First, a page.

Rivlin meets Trudeau, thanks him for standing up to BDS, anti-Semitism

President commends Canada’s opposition to Iran and support of Israel internationally; two leaders set to visit Ottawa Holocaust memorial

President Reuven Rivlin, right, with Canada's Prime Minister Justin Trudeau, left, April 1, 2019. (Mark Neiman/GPO)
President Reuven Rivlin, right, with Canada's Prime Minister Justin Trudeau, left, April 1, 2019. (Mark Neiman/GPO)

President Reuven Rivlin on Monday met with Canadian Prime Minister Justin Trudeau in the capital, Ottawa, as part of a state visit to Canada.

Rivlin commended Trudeau for taking a stand against anti-Semitism and the Boycott, Divestment and Sanctions (BDS) movement, and for Canada’s support of Israel internationally, including for the parliament’s move to freeze relations with Iran.

The president spoke of Iran’s regional influence in the Middle East and said, “The world cannot allow Iran” to build “a Shiite axis in Iran, Syria, Lebanon and Yemen.”

“The only way to halt Iran’s plans is by concerted international pressure and targeted military action whenever needed,” Rivlin said, according to a readout from his office.

President Reuven Rivlin, left, with Canada’s Prime Minister Justin Trudeau, right, April 1, 2019. (Mark Neiman/ GPO)

Later Monday, Trudeau and Rivlin were set to pay a visit to Ottawa’s Holocaust Memorial.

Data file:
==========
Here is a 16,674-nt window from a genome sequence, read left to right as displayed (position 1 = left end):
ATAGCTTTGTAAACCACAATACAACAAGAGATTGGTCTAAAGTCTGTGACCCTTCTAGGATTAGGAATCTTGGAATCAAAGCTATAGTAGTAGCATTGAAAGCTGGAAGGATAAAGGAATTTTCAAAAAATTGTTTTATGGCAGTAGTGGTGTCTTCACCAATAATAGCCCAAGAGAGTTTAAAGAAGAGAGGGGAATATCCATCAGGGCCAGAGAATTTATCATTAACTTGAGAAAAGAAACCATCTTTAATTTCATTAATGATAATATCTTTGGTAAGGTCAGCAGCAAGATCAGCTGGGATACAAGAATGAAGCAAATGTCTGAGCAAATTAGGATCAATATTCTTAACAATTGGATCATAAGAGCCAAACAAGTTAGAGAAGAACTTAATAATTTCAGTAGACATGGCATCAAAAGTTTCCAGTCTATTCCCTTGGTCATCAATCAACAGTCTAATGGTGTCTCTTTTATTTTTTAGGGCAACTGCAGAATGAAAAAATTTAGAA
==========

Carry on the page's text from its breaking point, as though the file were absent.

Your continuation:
In January, Trudeau blasted the BDS movement as anti-Semitic and contrary to “Canadian values,” and accused it of intimidating Jewish students on university campuses.

Last November, Trudeau issued a formal apology on behalf of his country for its refusal to accept 907 Jewish refugees, who were seeking asylum from Nazi Germany, aboard the German ocean liner MS St. Louis in 1939. Canada turned the ship away and, with no safe haven, it returned to Europe, where more than 250 later died in the Holocaust.

In January, a survey found that a majority of adults in Canada are uninformed or misinformed about the Holocaust, and that six out of 10 believe fewer people care about the Holocaust than used to.

Twenty-two percent of Canadian millennials had not heard of the Holocaust before, or were unsure whether they had heard of it. Fifty-two percent of millennials were unable to name a single concentration camp or ghetto, and nearly a quarter of Canadians – 23% – believed that 2 million Jews or fewer were killed in the Holocaust.

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